Posted by: atowhee | March 25, 2022

THE DRUMBEAT GOES ON

Again, the flicker was drumming on our chimney flashing this (Thursday) morning. Of course, the house was vibrating. Then the flicker repeated on Friday–7AM sharp. I also saw a crow carrying nesting material.

The weather or the siskins seem to have driven our Lesser Goldfinches away. Have they already departed for suitable nesting habitat? This neighborhood wouldn’t suit for that.
Meanhwhile our turkey flock has atomized. A single tom, a duo of toms, a tom and hen, alpha tom and his harem of six hens… Friday only lone tom appeared in our garden.

Some male American Goldfinches have nearly completed the costume change into breeding plumage.

FIRSTS IN FLOCKS
Thursday eve I tasught a birdi9ng class in McMinnville. Around 5pm as I headed across the bridge nover the Wllamette toward West Salem–Osprey circling. My first of the year. Then Friday one passed over our house.
The class ended at 730P, I packed up, headed home. By 752PM I was heading east on Stringtown Road east of the McM Airport–a Short-eared Owl flew over the road, about fifty feet up. The owl was heading north. A first for that species this year.

Ar Clark Creek Park this morning I watched a pair of Red-breasted Nuthatches chasign one another–sex not food this time. Then two birds landed in a nearby treetop–two Chipping Sparrows, another first for the year.

Friday afternoon Nora and I checked out some nearby wetlands. At Fairview there was a PB Grebe, first for that location this year. Then, skulking low through the willows–a male Common Yellowthroat, a first for the year. Next we went to Mill Creek–no shrike. Then in the usual flock of cacklers–a quartet of White-fronted Geese, a first for that location, ever…and my first of that species this year. There were at least ten Greater Yellowlegs present, a high count so far for that location. Spring brings change.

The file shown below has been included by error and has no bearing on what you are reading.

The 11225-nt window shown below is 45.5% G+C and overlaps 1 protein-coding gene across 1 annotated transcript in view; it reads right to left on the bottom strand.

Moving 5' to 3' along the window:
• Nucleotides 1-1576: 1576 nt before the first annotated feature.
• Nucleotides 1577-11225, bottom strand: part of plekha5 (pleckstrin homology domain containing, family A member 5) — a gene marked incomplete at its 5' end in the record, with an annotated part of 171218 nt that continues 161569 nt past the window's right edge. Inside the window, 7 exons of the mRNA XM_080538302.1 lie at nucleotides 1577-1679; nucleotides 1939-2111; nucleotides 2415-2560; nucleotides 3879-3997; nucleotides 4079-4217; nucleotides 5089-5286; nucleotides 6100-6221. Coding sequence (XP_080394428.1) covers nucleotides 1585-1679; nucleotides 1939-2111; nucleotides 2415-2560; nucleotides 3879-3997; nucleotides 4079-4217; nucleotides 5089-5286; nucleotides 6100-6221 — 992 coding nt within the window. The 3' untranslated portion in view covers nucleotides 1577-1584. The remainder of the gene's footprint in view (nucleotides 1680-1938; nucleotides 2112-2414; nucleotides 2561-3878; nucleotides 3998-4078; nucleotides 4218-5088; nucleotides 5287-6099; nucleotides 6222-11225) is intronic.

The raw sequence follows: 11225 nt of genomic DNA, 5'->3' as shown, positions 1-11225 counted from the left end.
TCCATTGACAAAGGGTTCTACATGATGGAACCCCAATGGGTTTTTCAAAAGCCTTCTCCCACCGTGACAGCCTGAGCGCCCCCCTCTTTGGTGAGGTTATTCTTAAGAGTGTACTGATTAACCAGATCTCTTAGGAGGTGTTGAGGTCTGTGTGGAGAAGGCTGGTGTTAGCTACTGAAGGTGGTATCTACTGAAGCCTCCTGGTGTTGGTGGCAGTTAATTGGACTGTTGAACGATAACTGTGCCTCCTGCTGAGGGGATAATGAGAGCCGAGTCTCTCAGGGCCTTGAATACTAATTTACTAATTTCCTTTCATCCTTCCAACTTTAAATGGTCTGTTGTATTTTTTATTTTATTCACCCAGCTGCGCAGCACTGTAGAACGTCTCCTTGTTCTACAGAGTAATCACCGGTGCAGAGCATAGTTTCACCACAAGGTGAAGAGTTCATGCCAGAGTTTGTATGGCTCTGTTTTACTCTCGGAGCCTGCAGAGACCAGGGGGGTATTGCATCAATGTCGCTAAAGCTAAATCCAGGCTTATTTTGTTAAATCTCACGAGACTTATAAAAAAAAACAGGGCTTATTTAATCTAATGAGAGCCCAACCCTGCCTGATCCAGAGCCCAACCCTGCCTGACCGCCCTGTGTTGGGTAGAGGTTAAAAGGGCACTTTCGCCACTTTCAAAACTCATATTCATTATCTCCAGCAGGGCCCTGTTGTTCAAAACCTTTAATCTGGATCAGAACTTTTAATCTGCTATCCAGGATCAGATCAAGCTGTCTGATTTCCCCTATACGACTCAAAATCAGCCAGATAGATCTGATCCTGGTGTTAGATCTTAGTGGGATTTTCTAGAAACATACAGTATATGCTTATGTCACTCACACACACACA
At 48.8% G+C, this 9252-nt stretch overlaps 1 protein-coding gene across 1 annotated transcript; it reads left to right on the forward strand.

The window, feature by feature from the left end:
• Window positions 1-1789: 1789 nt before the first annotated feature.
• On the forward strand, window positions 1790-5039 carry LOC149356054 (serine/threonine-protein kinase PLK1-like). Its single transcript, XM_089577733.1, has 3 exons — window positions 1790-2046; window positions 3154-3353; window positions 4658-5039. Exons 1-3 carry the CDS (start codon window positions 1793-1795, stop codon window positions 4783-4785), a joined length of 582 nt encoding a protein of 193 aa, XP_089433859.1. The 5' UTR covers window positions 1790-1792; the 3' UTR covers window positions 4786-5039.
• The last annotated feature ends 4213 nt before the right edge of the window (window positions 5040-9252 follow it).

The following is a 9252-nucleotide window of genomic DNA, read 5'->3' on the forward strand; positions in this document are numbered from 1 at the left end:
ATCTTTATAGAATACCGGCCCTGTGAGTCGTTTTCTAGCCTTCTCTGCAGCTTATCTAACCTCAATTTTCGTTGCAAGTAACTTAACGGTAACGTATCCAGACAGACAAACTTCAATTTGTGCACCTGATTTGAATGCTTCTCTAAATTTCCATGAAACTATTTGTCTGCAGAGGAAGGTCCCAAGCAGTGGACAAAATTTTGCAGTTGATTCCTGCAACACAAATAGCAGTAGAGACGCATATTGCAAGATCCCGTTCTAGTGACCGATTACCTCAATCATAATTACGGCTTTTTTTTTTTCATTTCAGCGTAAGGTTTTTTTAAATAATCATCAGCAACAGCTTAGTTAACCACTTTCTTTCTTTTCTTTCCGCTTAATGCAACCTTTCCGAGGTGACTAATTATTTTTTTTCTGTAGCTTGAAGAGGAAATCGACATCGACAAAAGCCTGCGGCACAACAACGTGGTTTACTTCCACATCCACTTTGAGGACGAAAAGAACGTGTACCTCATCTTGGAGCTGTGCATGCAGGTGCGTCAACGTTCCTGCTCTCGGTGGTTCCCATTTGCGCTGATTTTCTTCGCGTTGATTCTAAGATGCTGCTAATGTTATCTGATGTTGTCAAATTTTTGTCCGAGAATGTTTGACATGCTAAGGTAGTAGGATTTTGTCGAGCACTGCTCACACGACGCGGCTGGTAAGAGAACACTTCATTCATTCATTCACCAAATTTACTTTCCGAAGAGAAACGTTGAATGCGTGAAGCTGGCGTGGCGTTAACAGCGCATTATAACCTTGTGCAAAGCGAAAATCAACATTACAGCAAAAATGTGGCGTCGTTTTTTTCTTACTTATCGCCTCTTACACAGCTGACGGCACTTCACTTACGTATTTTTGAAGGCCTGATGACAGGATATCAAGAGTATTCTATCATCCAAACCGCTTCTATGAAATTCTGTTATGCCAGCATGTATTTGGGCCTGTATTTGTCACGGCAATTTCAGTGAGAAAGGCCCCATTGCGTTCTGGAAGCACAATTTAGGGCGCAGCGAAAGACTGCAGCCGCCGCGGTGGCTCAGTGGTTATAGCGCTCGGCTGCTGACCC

Click here for summary of report on how some bird species are nesting earlier in response to climate change.

WHITE-FRONTS AT MILL CREEK, AMONG FRIENDS

The yellowthroat was deep in the willows, rarely still, almost unseeable, see:

Black and white is part of facial pattern on this warbler.

Might be the dawn drummer:

OREGON’S OFFICIAL STATE SINGER

954 Ratcliff Drive SE, Marion, Oregon, US
Mar 24, 2022
19 species

Mourning Dove  X
Downy Woodpecker  1
Northern Flicker  1     drumming on chimney flashing
Steller’s Jay  1
California Scrub-Jay  X
American Crow  X
Chestnut-backed Chickadee  2
Bushtit  2
White-breasted Nuthatch  1
European Starling  X
American Robin  2
House Finch  4
Pine Siskin  15
American Goldfinch  12
Fox Sparrow  1
Dark-eyed Junco  20
Golden-crowned Sparrow  2
Song Sparrow  1
Yellow-rumped Warbler  1

954 Ratcliff Drive SE, Marion, Oregon, US
Mar 25, 2022
20 species

Cackling Goose  80     fly over
Wild Turkey  1
Eurasian Collared-Dove  1
Mourning Dove  4
Osprey  1     fly over
Northern Flicker  2
Steller’s Jay  1
California Scrub-Jay  X
American Crow  X
Chestnut-backed Chickadee  2
American Robin  2
House Finch  4
Pine Siskin  15
American Goldfinch  2
Fox Sparrow  1
Dark-eyed Junco  20
Golden-crowned Sparrow  2
Song Sparrow  1
Spotted Towhee  1
Yellow-rumped Warbler  1

Mill Creek Wetlands, Marion, Oregon, US
Mar 25, 2022
15 species

Greater White-fronted Goose  4
Cackling Goose  300
Northern Shoveler  12
Green-winged Teal  50
Mourning Dove  X
Long-billed Dowitcher  40
Wilson’s Snipe  1
Greater Yellowlegs  8
California Scrub-Jay  1
European Starling  X
American Robin  X
Song Sparrow  4
Western Meadowlark  X
Red-winged Blackbird  X
Yellow-rumped Warbler  3


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